FROM actor a
JOIN (
  SELECT actor_id, film_id
  FROM film_actor
  INTERSECT
  SELECT NULL, NULL
  FROM dual
) fa ON a.actor_id = fa.actor_id;

Because of the NOT NULL constraints on both FA.ACTOR_ID and FA.FILM_ID, an INTERSECT operation with a (NULL, NULL) tuple should not yield any results, and thus the derived table is provably empty, and thus the INNER JOIN can be eliminated.

Funky, but why not?

Let’s repeat, with EXISTS

Finally, let’s repeat the above type of query, but this time with an SEMI JOIN instead of an INNER JOIN. First with an impossible predicate

SELECT *
FROM actor a
WHERE a.actor_id IN (
  SELECT actor_id
  FROM film_actor
  WHERE actor_id IS NULL
);

… then again with an intersection.

SELECT *
FROM actor a
WHERE a.actor_id IN (
  SELECT actor_id
  FROM film_actor
  INTERSECT
  SELECT NULL
  FROM sysibm.dual
)

Let’s go. Which database can do which optimisation?

DB2

Joining a provably empty set (IS NULL predicate):

Explain Plan                       
-----------------------------------
ID | Operation      |   Rows | Cost
 1 | RETURN         |        |    0
 2 |  TBSCAN GENROW | 0 of 0 |    0
                                   
Predicate Information              
 2 - RESID (1 = 0)                 

Joining a provably empty set (INTERSECT):

Explain Plan                       
-----------------------------------
ID | Operation      |   Rows | Cost
 1 | RETURN         |        |    0
 2 |  TBSCAN GENROW | 0 of 0 |    0
                                   
Predicate Information              
 2 - RESID (1 = 0)                 

Semi joining a provably empty set (IS NULL predicate):

Explain Plan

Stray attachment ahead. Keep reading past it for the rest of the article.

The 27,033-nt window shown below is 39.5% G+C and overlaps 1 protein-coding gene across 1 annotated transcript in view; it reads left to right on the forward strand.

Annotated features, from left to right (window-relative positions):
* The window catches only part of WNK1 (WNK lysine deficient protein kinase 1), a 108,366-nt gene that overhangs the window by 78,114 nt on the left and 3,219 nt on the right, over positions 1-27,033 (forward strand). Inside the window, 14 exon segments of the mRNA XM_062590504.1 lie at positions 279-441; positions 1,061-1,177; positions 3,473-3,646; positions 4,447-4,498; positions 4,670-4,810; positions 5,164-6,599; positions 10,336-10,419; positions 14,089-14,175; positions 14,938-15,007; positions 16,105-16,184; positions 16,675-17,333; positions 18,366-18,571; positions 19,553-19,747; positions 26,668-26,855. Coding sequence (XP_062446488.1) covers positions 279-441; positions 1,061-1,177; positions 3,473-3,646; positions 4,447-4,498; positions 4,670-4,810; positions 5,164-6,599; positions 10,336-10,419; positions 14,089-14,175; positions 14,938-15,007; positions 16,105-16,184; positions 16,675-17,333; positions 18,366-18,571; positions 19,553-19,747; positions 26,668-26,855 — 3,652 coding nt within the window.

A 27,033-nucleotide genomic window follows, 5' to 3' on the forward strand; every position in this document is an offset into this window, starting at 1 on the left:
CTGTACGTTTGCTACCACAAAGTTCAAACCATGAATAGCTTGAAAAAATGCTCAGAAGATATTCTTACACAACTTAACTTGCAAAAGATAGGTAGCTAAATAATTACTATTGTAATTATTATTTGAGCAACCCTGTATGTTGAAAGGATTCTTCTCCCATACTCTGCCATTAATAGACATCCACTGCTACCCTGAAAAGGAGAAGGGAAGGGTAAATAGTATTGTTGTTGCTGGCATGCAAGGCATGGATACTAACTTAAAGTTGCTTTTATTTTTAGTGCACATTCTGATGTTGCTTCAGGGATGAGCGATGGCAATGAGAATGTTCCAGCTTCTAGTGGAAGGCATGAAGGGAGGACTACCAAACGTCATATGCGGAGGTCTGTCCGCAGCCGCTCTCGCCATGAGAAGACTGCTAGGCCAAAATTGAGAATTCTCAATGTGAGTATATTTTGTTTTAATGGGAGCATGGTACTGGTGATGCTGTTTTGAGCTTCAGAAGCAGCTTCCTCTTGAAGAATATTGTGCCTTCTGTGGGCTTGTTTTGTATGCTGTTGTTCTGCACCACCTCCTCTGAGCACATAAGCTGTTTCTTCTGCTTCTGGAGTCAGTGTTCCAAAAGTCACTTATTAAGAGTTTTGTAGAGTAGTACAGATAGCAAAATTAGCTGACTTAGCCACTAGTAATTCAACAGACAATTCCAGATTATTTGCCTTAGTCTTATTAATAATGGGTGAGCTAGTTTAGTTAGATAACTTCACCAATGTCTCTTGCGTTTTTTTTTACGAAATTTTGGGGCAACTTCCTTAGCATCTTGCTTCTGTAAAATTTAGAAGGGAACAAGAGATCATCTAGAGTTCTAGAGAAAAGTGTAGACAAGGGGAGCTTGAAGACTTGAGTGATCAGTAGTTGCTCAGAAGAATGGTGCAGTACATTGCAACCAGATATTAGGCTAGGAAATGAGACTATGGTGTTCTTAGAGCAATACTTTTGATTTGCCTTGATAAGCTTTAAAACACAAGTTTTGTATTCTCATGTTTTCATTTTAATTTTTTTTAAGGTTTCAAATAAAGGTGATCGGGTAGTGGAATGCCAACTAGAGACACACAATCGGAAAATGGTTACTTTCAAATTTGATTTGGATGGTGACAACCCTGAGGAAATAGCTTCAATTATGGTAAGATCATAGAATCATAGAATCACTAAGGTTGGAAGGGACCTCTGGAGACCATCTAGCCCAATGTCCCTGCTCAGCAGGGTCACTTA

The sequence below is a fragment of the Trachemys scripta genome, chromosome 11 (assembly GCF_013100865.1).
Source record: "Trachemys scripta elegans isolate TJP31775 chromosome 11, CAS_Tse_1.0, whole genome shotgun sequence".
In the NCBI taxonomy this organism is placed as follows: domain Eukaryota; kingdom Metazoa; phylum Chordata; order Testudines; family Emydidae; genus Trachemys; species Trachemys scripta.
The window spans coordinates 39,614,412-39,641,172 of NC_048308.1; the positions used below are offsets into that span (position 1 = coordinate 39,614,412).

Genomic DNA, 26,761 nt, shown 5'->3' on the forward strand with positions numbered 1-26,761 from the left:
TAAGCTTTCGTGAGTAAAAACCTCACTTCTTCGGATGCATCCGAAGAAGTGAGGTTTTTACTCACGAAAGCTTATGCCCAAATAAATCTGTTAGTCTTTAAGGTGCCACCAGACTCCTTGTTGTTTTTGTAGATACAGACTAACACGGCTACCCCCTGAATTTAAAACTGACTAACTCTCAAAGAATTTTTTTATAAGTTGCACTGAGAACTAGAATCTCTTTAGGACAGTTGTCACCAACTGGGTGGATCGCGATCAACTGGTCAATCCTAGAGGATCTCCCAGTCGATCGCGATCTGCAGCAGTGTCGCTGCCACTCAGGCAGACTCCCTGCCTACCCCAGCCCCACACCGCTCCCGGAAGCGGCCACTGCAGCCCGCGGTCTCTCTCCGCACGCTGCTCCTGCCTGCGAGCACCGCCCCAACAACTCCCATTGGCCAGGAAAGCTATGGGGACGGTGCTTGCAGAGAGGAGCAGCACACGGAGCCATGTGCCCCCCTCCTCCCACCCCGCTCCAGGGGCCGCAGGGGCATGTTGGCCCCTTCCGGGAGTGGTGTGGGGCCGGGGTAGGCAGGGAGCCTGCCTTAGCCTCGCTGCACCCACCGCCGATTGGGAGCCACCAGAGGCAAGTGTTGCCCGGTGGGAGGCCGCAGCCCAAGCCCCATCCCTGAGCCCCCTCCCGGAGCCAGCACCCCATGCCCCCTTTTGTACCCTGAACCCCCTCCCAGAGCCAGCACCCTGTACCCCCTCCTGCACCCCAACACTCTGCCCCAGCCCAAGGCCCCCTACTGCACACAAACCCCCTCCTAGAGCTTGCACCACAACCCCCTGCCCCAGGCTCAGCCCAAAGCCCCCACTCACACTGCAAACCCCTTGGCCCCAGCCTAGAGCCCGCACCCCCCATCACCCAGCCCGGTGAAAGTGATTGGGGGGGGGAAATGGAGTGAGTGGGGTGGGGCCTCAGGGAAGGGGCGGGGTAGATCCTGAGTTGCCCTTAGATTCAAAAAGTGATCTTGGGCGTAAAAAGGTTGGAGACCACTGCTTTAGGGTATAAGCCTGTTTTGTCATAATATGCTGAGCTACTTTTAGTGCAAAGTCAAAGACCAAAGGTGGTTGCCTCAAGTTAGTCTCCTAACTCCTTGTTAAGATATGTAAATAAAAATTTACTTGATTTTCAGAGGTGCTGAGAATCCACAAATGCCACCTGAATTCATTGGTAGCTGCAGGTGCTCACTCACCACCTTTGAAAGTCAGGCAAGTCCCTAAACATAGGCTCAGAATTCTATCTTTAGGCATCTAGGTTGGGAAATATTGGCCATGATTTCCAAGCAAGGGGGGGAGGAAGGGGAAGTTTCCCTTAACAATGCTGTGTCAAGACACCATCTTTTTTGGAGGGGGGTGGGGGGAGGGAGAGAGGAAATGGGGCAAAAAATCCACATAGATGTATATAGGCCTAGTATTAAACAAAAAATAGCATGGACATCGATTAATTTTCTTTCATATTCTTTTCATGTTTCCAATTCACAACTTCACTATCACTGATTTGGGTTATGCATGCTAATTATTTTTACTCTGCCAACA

-----------------------------------
ID | Operation      |   Rows | Cost
 1 | RETURN         |        |    0
 2 |  TBSCAN GENROW | 0 of 0 |    0
                                   
Predicate Information              
 2 - RESID (1 = 0)                 

Semi joining a provably empty set (INTERSECT):

Explain Plan                       
-----------------------------------
ID | Operation      |   Rows | Cost
 1 | RETURN         |        |    0
 2 |  TBSCAN GENROW | 0 of 0 |    0
                                   
Predicate Information              
 2 - RESID (1 = 0)                 

Wow, cool! Looks like a winner!

MySQL

Joining a provably empty set (IS NULL predicate):

ID  TABLE   EXTRA
----------------------------
1           Impossible WHERE

Cool! I didn’t expect this!

Joining a provably empty set (INTERSECT):

MySQL doesn’t support INTERSECT, regrettably.

Semi joining a provably empty set (IS NULL predicate):

ID  TABLE   EXTRA
----------------------------
1           Impossible WHERE

Semi joining a provably empty set (INTERSECT):

MySQL doesn’t support INTERSECT, regrettably.

But still, that’s a great result for MySQL!

Oracle

Joining a provably empty set (IS NULL predicate):

---------------------------------------------------------------------------
| Id  | Operation              | Name          | Starts | E-Rows | A-Rows |
---------------------------------------------------------------------------
|   0 | SELECT STATEMENT       |               |      1 |        |      0 |
|*  1 |  FILTER                |               |      1 |        |      0 |
|*  2 |   HASH JOIN            |               |      0 |   5462 |      0 |
|   3 |    TABLE ACCESS FULL   | ACTOR         |      0 |    200 |      0 |
|   4 |    INDEX FAST FULL SCAN| PK_FILM_ACTOR |      0 |   5462 |      0 |
---------------------------------------------------------------------------
 
Predicate Information (identified by operation id):